It goes without saying that social problems are not to be solved by counseling alone. Many agencies and organizations are concerned with the family and are attempting to improve an unsatisfactory situation there. To the extent that long range educational programmes aimed at improving family relations succeed, counseling to ameliorate the effects of bad family situations will become less necessary. For the present, however, home difficulties are a major source of problems for workers in three types of setting. Child guidance clinics are attempting to help the children themselves at the time when their problems are most acute. Marriage counselors have developed a specialized service for men and women who wish to try to salvage their relationship rather than to break it off. General counseling agencies in schools, even when their principal function is to help students make good educational and vocational choices, also help individuals to understand and modify emotional attitudes that have grown out of home environments.
Many other social problems of our time are reflected in the insecurities clients bring to counselors. The rapidity with which urbanization has proceeded has brought into the incredibly complex city environment large numbers of individuals whose upbringing has not prepared them to cope with it. Threats of war, and actual wars in which our country is involved, ........not only add to the complexity of the task of career planning, but also face young men and women most of whom have no control over their own jobs. The emphasis a competitive society places on success inevitably produces anxiety in persons who cannot be sure that they are "winners".
While the counselor, as a citizen may be vitally concerned with these social problems in their entirety, it is particular aspect of them not the most important, that confront him in his day to day work. The possibility of sudden death and destruction does not seem to produce as much anxiety as do the minor worries about one's own immediate future. Will I be drafted this year or not? Shall I enlist now or wait? What good will it do me to study this term if Iam not going to be allowed to finish my education anyway? It is through such questions that the troubled international situation makes its impact on the individual: will I ever be able to get my grades up high enough so that I will be admitted to medical school? How can we keep up our country club membership and the social activities that go with it unless I can make more money? How can I ever face mother if her sorority doesn't pledge me? How can I get over my inferiority complex? Whether I go I never feel good as other people. It is such problems that our competitive economic and social system raises for each person. They may seem trivial by comparison with the larger social issues, but they are the stuff of individual human experience.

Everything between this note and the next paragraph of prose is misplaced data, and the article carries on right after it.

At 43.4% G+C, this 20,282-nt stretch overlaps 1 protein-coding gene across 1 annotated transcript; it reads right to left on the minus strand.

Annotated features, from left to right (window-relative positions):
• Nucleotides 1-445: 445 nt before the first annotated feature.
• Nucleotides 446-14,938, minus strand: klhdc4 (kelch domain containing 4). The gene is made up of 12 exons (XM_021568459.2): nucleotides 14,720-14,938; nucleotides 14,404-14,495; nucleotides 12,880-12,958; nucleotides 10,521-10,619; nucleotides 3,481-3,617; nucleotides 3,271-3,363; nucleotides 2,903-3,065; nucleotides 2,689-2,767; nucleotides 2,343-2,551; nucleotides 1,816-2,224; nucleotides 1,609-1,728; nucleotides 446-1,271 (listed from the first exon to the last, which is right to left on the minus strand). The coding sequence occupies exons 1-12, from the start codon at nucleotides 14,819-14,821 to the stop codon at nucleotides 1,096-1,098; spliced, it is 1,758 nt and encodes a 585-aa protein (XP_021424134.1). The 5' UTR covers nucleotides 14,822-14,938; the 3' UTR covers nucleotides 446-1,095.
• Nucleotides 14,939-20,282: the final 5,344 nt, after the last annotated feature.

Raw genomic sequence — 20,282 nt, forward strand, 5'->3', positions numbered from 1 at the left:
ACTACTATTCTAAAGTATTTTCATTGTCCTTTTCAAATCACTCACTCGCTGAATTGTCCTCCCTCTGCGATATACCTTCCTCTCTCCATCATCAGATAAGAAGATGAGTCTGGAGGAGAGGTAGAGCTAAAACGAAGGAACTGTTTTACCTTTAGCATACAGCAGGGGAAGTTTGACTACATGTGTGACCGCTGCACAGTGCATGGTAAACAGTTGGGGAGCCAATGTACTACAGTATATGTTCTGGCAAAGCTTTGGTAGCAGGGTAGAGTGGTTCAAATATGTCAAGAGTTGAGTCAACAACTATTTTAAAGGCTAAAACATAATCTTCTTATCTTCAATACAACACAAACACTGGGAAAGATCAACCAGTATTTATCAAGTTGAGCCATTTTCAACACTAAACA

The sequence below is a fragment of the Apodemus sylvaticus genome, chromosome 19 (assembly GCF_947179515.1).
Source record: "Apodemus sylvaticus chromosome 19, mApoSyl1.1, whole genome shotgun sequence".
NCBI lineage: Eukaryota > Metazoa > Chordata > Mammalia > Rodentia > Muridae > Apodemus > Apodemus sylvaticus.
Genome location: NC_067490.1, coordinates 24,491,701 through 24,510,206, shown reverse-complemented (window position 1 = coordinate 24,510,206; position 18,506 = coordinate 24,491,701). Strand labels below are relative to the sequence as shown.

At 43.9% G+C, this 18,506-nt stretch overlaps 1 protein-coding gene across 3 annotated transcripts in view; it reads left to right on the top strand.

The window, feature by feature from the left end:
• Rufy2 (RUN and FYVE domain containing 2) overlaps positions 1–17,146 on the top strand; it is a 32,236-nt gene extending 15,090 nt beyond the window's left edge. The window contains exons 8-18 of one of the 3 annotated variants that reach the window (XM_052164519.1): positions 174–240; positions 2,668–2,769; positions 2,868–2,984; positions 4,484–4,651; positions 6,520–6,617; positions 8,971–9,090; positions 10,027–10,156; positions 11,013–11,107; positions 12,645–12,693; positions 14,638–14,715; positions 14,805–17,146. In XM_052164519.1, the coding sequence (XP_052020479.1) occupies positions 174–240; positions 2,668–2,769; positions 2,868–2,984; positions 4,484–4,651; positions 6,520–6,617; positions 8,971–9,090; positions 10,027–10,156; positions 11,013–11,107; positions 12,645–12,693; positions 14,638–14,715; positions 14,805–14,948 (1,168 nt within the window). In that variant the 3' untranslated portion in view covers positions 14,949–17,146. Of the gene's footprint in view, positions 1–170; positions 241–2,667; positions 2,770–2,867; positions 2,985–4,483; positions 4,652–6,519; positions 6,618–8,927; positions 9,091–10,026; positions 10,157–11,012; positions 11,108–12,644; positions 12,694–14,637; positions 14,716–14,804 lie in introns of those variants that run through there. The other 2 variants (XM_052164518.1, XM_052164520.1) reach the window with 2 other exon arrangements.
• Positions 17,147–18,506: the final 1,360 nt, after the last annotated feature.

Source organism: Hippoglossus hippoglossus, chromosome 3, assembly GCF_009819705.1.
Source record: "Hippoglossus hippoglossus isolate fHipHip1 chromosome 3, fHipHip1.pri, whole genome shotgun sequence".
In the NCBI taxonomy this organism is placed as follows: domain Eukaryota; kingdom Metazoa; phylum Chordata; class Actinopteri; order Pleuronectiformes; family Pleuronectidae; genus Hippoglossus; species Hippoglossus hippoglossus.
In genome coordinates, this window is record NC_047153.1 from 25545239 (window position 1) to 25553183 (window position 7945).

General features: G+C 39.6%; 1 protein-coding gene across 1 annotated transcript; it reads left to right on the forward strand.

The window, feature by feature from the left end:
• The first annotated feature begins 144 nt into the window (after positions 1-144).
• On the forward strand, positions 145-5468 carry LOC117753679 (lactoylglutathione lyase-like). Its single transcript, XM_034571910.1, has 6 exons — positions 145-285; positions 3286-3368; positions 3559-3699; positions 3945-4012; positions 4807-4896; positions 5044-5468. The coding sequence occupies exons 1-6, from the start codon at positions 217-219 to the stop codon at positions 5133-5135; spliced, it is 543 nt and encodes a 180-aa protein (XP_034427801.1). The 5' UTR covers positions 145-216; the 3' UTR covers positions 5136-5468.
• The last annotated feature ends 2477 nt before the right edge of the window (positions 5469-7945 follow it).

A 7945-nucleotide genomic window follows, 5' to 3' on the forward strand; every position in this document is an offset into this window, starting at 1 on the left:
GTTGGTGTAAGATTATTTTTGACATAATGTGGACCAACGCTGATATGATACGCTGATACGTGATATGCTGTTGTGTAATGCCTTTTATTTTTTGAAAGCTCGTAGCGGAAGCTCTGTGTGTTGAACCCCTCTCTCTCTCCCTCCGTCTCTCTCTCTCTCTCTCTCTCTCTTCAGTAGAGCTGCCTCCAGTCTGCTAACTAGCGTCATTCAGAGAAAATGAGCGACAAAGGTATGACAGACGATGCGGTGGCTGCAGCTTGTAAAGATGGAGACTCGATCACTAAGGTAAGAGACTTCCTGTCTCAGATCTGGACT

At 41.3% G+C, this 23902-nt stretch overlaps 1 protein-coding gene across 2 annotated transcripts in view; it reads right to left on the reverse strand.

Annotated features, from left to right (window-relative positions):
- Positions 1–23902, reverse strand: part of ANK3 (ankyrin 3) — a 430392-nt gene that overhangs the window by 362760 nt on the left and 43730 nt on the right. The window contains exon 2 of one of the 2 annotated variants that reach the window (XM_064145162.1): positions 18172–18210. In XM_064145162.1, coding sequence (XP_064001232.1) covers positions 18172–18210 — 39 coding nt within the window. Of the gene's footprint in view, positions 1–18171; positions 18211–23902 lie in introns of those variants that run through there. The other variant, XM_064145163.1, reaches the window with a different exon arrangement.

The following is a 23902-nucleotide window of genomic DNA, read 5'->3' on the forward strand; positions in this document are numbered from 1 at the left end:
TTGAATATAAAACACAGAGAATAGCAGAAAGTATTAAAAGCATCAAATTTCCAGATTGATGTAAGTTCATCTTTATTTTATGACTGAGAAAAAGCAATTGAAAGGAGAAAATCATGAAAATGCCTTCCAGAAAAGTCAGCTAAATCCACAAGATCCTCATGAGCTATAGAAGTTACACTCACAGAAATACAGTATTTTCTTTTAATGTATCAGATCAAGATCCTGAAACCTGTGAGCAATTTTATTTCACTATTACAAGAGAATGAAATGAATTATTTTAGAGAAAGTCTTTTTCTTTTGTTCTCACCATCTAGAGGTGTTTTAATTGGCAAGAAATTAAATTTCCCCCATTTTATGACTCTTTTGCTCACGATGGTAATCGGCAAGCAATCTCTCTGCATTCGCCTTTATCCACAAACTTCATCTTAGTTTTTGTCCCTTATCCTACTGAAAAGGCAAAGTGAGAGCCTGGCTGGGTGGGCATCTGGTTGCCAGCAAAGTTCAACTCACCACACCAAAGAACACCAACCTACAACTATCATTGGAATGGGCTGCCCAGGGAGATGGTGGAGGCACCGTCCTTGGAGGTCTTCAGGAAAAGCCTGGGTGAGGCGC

a) Suggest an appropriate title for the passage.
b) Explain what the author means by:
i) "conflicting loyalties". (line 18)
ii) "but they are the stuff of individual human experience." (lines 65 - 66)
c) In not more than 100 words, give a summary of the problems a counselor has to deal with.
d) Explain the meaning of the following words and phrases as used in the passage using your own words wherever possible.
i) Annihilation (line 06)
ii) Gauge the comparative frequencies (line 09)
iii) Of uncertainty and apprehension (line 12)
iv) Assimilate (line 20)
v) Lie at the back of (line 22)
vi) Ameliorate (line 33)
vii) Salvage (line 38)
viii) Principle function (line 39)
ix) Technology changes (line 48)
x) Inferiority complex (line 63)